Proper maintenance of a paintball marker (commonly referred to as a paintball gun) is essential to its proper functioning. Dirty guns become prone to jamming and reduced accuracy. In some cases, it may even cause paintballs to break in the barrel. Thankfully, cleaning your gun is an easy task.
Cleaning Your Paintball Gun
In order to clean a gun, you will need several supplies. Most of these will already be in your home, and they are all inexpensive.
- the schematic for your gun (found in the box or manual, or on the manufacturer’s website)
- Q-tips and/or a toothbrush
- paper towels
- a set of Allen keys
- pull through squeegees
- warm water
- whatever lubricant is recommended by the manufacturer
- a work space where parts will not be lost or disturbed
Step 1: De-Gas the Gun
Before working on the gun, it is important to make sure there is no gas to avoid the risk of misfire. Remove the fuel canister, then locate the ASA lever. If your gun does not have an ASA lever, check the instructions or manufacturer’s site for information on how to properly de-gas.
Step 2: Disassembling the Gun
Beginning with the hopper, carefully disassemble the gun. You will want to remove the barrel, bolt, hammer and grip frame. As you remove each piece, set it aside along with the screws or fasteners. This will ensure you will be able to reassemble the gun easily.
Step 3: Cleaning the Body
Check the instructions to find out whether you may run a squeegee through the gun. If permitted, begin with the squeegee. Next, follow up with a wet Q-tip or toothbrush to ensure the body is completely cleaned out and prevent jamming. Finally, wipe the body down with a paper towel to ensure everything is completely dry.
Step 4: Cleaning the Barrel
Use a pull through squeegee to clean out any paint residue from the barrel. Excess residue will cause jamming and a decrease in accuracy. Wipe the barrel down with a damp paper towel and dry thoroughly.
Step 5: Cleaning the Bolt and Hammer
Using a paper towel, clean and dry the bolt and hammer thoroughly. Check the O-rings on both pieces for signs of wear and tear. A small degree of wear is acceptable, but moderate t heavy damage indicates a need for replacement.
Step 6: Cleaning the Grip Frame
Clear out any debris using a Q-tip or toothbrush, but do not take the trigger assembly apart. This assembly is complicated and difficult to reassemble. It is better to leave it intact than risk a gun malfunction. Once the grip frame has been cleaned, dry it carefully and check for signs of damage.
Step 7: Performing an Inspection
Begin by replacing any cracked or damaged O-rings. These help prevent air loss and bad rings may reduce paintball velocity and spend fuel faster. Next, check all springs to ensure they are straight and in good shape. Third, check any screws for signs of damage. Replace any parts which are in poor shape.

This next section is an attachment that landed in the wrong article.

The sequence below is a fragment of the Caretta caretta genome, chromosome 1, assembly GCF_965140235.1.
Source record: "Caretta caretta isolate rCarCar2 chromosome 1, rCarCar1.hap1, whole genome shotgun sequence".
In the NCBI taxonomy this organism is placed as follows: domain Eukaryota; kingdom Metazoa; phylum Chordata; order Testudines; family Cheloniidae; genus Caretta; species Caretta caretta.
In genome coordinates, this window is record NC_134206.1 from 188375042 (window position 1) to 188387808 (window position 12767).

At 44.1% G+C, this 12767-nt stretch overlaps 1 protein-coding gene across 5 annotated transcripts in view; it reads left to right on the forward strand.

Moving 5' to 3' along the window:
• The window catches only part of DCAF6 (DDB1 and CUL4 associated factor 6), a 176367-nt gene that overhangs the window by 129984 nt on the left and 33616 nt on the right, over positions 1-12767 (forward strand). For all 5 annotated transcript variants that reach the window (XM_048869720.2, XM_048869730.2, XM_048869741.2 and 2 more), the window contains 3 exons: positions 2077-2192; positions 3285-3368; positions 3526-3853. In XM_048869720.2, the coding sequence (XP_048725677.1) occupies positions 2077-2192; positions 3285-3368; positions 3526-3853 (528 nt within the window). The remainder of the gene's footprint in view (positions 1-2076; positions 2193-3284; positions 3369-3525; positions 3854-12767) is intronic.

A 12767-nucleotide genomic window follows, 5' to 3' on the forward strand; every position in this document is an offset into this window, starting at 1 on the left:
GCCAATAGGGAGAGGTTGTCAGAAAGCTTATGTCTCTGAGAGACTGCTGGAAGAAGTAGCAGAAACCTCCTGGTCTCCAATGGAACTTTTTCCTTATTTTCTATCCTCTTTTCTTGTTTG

Step 8: Lubricating the Parts
Once all parts are clean and dry, begin lubricating the parts carefully. The O-rings should be lightly coated. Only use paintball oil of the type recommended by the gun’s manufacturer, as other types of oil may damage the parts.
Step 9: Reassembling the Paintball Gun
Once you have lubricated and inspected the components of your gun, it is ready to be reassembled. Pay close attention to the schematic for the order of assembly and install each component with its companion fasteners or screws. Careful assembly will help your gun stay in prime working order.
Proper Care of Your Paintball Gun
Regular maintenance sessions are not the only way to keep your paintball gun clean. In between full cleanings, proper storage will help to prevent damage and reduce performance loss.
Storing the Gun
Paintball guns can be both dangerous and prone to damage if not properly stored. The steps are easy to follow and only take a few moments, but will improve the lifespan of your gun.
- Make sure the gun is not loaded.
- Remove the fuel tank and de-gas your gun.
- Pull the trigger, letting the bolt slide forward gently. This helps prevent spring damage.
- Check to make sure the safety is on.
- Add a drop of marker oil to the screws and push pins to keep them lubricated.
- Store in a secure gun case somewhere dry and away from the reach of children.
- Store air canisters and paintballs separately so that the gun cannot be armed when you are not present.
- Keep a field repair kit with your supplies which includes at least spare O-rings, marker oil, and an adjustable wrench.
Emergency Field Maintenance for Leaks
Sometimes even the best care isn’t enough to prevent an issue with your fuel supply. Thankfully, dealing with an air leak in the field is a fairly basic task, although you will have to enter a safe zone to perform repairs. Begin by unloading the gun and connecting a full air tank. Listen closely for air leaks. If you hear a leak coming from a pressure release valve (which will resemble a small hole where the air canister connects), it indicates that the O-ring on the tank itself is broken. Degas the gun, replace the O-ring, and add a drop or two of marker oil, spreading it with your finger.
If the leak is coming from where the hose enters the gun, try using an adjustable wrench to tighten the connection, being careful not to over-tighten. Once you feel the leak is fixed, perform a test fire without ammunition to see if the gun fires correctly. Adding a few drops of soapy water on trouble spots is another way to test for leaks if there is too much noise to listen or after a regular maintenance session. The water will bubble if there is a leak present.